Outlander 2.12: “The Hail Mary” Review

7 thoughts on “Outlander 2.12: “The Hail Mary” Review”

  1. BJR did not refer to his attack on Fergus in the bar scene. He reminded Claire that he was able to arouse Jamie at Wentworth as an attempt to get her to back off demanding that he wed Mary. This was a sickeningly evil act by Randall and it backfired as Claire used her disgust and hatred to shame him into going along with his brother’s wishes.

  2. Loved it! For me, this episode was about death, dying and denial. Quite obviously, I really liked parallelism between the two sets of brothers–each warrior brother who dealt in death daily losing their other half–the brother who lived a life of the mind. Perhaps Jonathon and Dougal can contemplate their own deaths and accept them, they are soldiers after all, but neither can prepare themselves for the deaths of their brothers even though both have had time to reconcile themselves. Neither death is sudden or unexpected.
    Likewise, on a secondary note, Claire and Jamie are also dealing with an impending death too, although on a more metaphoric note–they have failed to change history and they have seen this disaster coming. They too have failed to reconcile themselves to the inevitable–although for different reasons than Dougal and Jonathon–they feel there still might be a chance. But they’re in a tailspin of denial and desperation. So much so that Jamie spends what could be his last night alive on a midnight raid on Cumberland’s army instead of in his wife’s arms.

    Did not mind at all the editorial changes from the book. In fact, in regards to omitting Jamie from the Randalls-Mary-Claire bit, I liked it BETTER than the book. While I adore the book series, it always felt odd to me that Jamie would (awesome man that he is) touch Randall, grieve with Randall, and take him back to the barracks for a drink. It was always way too touchy feely for me in general considering that this is the man who had violently raped and tortured him and meant to see him hanged afterwards, the man who had tried to rape Jamie’s sister, and would have done any number of horrid things to Jamie’s wife. MUCH later in the book series, Jamie kills someone who does harm Claire (we’re talking book 8 so this is not much of a spoiler, please forgive). Likewise, Randall’s darkness is still very much in evidence in the things (book and TV) he says to Claire. He loves and hates Jamie, still very much wishes to destroy him, especially now that Jamie’s stabbed him the privates (which the book takes a few lines to acknowledge). I can’t/could never see Randall being entirely comfortable with Jamie as humanitarian either.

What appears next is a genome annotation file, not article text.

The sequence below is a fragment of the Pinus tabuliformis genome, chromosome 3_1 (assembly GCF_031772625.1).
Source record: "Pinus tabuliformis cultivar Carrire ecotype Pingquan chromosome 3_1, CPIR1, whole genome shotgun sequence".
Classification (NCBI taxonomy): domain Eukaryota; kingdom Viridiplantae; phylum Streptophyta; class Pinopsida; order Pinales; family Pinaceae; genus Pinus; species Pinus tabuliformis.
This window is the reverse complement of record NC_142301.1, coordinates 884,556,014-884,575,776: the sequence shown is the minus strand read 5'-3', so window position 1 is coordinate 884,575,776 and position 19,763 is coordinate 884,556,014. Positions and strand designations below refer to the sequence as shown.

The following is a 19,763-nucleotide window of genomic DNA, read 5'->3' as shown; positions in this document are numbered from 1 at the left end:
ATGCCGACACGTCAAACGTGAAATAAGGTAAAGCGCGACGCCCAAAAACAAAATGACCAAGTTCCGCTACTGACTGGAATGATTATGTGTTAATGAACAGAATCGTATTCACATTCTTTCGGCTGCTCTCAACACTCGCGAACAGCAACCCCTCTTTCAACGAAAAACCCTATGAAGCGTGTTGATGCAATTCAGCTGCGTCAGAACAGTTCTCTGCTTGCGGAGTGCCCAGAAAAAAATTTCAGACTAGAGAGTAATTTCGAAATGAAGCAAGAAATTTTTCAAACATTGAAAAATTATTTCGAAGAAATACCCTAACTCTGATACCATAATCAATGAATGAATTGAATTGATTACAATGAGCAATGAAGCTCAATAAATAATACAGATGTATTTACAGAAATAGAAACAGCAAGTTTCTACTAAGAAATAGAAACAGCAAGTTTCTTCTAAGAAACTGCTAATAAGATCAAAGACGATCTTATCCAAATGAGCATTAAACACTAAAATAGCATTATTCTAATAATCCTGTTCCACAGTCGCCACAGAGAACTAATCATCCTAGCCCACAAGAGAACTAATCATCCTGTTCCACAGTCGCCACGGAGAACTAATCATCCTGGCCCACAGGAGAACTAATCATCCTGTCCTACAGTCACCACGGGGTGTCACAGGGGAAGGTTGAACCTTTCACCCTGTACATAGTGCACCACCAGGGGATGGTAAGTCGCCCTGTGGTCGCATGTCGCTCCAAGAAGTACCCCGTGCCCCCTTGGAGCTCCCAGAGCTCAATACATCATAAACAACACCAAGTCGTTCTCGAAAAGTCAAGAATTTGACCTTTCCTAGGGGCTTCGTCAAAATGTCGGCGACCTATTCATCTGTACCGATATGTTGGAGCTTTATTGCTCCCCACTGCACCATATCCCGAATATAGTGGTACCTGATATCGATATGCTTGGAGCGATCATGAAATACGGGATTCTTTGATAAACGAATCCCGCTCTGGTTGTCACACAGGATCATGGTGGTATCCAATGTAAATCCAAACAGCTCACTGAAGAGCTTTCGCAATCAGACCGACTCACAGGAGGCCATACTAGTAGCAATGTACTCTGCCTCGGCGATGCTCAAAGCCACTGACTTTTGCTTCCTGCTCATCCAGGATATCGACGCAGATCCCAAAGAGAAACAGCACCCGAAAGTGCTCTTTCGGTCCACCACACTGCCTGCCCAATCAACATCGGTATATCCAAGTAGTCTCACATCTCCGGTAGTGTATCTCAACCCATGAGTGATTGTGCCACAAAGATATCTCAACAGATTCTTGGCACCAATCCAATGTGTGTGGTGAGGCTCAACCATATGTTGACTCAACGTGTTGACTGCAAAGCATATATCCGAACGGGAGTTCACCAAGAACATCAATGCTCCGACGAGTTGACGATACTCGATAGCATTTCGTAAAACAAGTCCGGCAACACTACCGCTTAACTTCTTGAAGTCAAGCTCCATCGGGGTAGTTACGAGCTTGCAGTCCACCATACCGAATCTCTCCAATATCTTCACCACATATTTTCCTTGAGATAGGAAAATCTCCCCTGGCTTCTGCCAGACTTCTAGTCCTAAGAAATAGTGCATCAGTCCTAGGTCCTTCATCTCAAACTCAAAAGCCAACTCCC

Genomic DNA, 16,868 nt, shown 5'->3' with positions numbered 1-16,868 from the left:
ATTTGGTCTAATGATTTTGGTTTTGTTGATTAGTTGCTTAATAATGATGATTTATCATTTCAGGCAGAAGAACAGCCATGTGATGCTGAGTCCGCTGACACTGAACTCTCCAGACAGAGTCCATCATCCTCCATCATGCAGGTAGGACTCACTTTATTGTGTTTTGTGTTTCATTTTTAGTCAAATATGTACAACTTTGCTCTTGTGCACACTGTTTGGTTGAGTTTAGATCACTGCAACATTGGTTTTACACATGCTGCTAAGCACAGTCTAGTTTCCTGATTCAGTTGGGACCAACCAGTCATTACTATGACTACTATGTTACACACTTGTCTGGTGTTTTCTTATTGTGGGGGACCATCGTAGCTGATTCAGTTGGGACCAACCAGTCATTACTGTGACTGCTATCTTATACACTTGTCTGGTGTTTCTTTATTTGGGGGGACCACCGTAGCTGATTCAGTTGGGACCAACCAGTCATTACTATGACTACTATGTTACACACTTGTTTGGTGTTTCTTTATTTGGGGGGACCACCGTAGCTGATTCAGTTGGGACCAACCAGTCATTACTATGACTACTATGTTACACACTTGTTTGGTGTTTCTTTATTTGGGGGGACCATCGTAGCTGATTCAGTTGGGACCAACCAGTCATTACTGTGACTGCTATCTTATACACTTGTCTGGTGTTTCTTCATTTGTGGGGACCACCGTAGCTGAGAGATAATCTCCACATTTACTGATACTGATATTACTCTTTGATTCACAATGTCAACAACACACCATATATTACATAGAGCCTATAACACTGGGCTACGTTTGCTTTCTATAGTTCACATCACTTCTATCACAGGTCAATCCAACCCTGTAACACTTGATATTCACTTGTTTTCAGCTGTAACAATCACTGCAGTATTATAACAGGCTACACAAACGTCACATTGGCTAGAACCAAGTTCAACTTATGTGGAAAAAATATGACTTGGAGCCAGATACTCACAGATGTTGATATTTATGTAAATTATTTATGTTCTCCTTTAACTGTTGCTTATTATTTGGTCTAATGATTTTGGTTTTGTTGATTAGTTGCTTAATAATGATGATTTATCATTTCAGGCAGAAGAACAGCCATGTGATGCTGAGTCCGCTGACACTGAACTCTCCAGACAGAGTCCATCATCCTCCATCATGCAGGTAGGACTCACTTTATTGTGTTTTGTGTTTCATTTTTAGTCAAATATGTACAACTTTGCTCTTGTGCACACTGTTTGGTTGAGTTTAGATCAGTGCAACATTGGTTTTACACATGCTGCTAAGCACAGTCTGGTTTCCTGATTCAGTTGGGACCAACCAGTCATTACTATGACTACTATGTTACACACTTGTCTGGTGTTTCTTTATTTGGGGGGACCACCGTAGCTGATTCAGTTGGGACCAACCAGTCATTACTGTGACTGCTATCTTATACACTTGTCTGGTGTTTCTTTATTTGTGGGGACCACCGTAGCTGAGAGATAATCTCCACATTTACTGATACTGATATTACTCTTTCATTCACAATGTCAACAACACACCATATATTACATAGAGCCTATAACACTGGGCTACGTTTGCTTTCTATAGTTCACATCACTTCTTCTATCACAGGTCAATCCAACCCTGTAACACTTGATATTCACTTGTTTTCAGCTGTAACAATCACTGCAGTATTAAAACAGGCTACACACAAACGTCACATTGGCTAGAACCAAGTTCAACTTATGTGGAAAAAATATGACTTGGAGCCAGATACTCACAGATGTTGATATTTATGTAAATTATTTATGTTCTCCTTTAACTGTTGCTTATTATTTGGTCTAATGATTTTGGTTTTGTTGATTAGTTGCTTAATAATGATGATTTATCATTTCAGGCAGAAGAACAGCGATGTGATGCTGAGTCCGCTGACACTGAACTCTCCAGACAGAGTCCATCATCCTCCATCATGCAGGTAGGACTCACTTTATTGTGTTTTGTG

Overall, I like how the show has managed condensing some of the traveling the book does–the show omitted all of the Edinburgh scenes which lead up to the visit to Simon Lovat, and then a return visit to Lallybroch to gather the men, then back to Edinburgh and an episode with the Tolbooth, and then off to Callendar house and finally Culloden Moor. The book covers, I think, approximately two to three years. Jamie and Claire travel with the Prince’s army nearly a year before Culloden and in the book there’s a protracted interaction between Jonathon and Claire where there are months of him supplying her with troop information and Alex lingers for the winter, but I ‘m not convinced all that is necessary and the show did a great job of pulling out what was necessary.

    1. Thanks for your awesome comments! I absolutely agree that subbing Murtagh for Jamie Alex’s death scenes makes a lot more sense based on how the show has been working.

    2. As for Jamie being able to commiserate with Randall in the book over the death of his brother Alex, I think you are forgetting that at that point, Jamie had already castrated Black Jack. They seemed to forget that in the TV show, too, although that event has taken place in the TV version. In the book, Black Jack looks weakened, an angry shadow of his former self. In this TV episode, he seems as vigorous and smug as ever. But the reason Jamie could look Black Jack in the eye in the book was in part because Jamie had won their last encounter and had left Black Jack unable to ever rape again–unless he used some foreign object, which should not be put pass him.

  3. I love Outlander so much. I have not seen episode 12, but I’ve read the books. I wish they would continue with more episodes each week for the rest of the year. :o(
    (Kirtan Ajeet Kaur)

  4. Excellent summary. My only lament that the show didn’t convey BJR’s ~love~ for Jamie, sick and twisted though it may be. I really enjoyed how they were able to condense so much and yet still keep the integrity of the story line. I think Column’s speech to brother and nephew should bring the finale the desperation it needs.Here’s hoping. Loved reading your synopsis. Well done.

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